Donnacha Dennehy’s Bridget is a more successful attempt to take inspiration from beyond music. Bridget is, in Dennehy’s words from the album’s sleeve notes, ‘inspired by the dazzling, dizzy, perceptually playful paintings’ of Bridget Riley, the British op-art painter. He singles out her Loss (1964), which is a pure expression of the way that she often creates movement and rhythm through simple shapes (in this case, black circles on a white background) that repeat but with regular distortions. The result is something that is somehow both unsettlingly stretched and comfortably legible. Bridget shares these contrasts, and works extremely well both on its own two feet – it is a mature, rich, free minimalism, with a leggiero semiquaver momentum that is never oppressive or distracting – and as an interpretation of, or accompaniment to, Riley’s work.
Judith Ring’s A Breath of Fresh Air, by contrast, is an introverted, mysterious and upsetting work. It opens with angry huffs, and ends with long, open dissonances between vocalised and played notes. Indeed, the piece seems to me a duet between the flute, on the one hand, and Andonovska’s breath or voice, on the other; and the tension between these is something like the tension between an anger and pain that is attempted to be sublimated into music, and how that sublimation can fail, leaving something raw and painful.
Although the music is mostly strong, A Way a Lone a Last is, as an album, a bit of a miscellany: the five pieces are very different, and the album doesn’t amount to anything greater than the sum of its parts: it doesn’t have any overarching narrative or coherence. This, however, is a small criticism. What certainly does unify the album are Andonovska’s (and Jacobson’s) incredible performances. Not once does she nod, even in performing music of great difficulty demanding a huge breadth of competence: in extended techniques, free-jazz improvisation, classically beautiful tone, working with electronics – and often in rapid succession. From this point of view, the album is a tour de force, and well worth a serious listen.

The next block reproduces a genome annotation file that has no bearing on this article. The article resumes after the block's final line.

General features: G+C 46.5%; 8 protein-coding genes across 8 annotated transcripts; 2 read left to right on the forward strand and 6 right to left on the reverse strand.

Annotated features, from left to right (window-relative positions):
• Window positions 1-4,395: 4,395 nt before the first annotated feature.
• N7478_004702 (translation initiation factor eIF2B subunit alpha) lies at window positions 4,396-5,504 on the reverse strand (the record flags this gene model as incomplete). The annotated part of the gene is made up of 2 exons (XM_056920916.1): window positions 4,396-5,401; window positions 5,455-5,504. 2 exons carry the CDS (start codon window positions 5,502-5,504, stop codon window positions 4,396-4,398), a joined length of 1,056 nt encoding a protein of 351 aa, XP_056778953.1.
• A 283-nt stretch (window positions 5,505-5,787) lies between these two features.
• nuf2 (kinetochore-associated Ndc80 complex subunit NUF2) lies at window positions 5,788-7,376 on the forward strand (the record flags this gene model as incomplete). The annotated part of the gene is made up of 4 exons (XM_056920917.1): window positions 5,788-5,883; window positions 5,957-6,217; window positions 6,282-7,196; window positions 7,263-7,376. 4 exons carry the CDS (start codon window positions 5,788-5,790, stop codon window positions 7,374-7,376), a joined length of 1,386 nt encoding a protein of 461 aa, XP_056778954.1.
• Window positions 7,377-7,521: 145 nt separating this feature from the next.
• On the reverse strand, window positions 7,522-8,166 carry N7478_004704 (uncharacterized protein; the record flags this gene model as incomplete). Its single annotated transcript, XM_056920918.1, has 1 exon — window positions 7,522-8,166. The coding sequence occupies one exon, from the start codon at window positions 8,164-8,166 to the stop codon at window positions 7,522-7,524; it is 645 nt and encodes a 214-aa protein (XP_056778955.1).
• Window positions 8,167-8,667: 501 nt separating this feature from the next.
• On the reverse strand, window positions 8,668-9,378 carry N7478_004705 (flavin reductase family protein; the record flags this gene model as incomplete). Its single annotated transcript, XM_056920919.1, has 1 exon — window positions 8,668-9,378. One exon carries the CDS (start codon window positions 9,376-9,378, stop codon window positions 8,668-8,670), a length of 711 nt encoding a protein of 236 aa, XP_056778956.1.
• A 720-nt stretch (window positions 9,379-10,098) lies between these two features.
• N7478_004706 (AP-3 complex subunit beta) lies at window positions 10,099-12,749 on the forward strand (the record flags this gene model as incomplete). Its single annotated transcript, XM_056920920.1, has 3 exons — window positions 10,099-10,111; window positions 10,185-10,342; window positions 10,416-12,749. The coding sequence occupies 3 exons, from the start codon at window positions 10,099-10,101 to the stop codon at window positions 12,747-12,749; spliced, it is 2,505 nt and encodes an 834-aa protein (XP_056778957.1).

To purchase A Way A Lone A Last, visit https://shop.diatribe.ie/album/a-way-a-lone-a-last. Lina Andonovska will perform as part of Music Network’s online series The Butterfly Sessions on 1 May.
Published on 9 April 2020
James Camien McGuiggan studied music in Maynooth University and has a PhD in the philosophy of art from the University of Southampton. He is currently an independent scholar, with interests in the philosophy of music and R. G. Collingwood.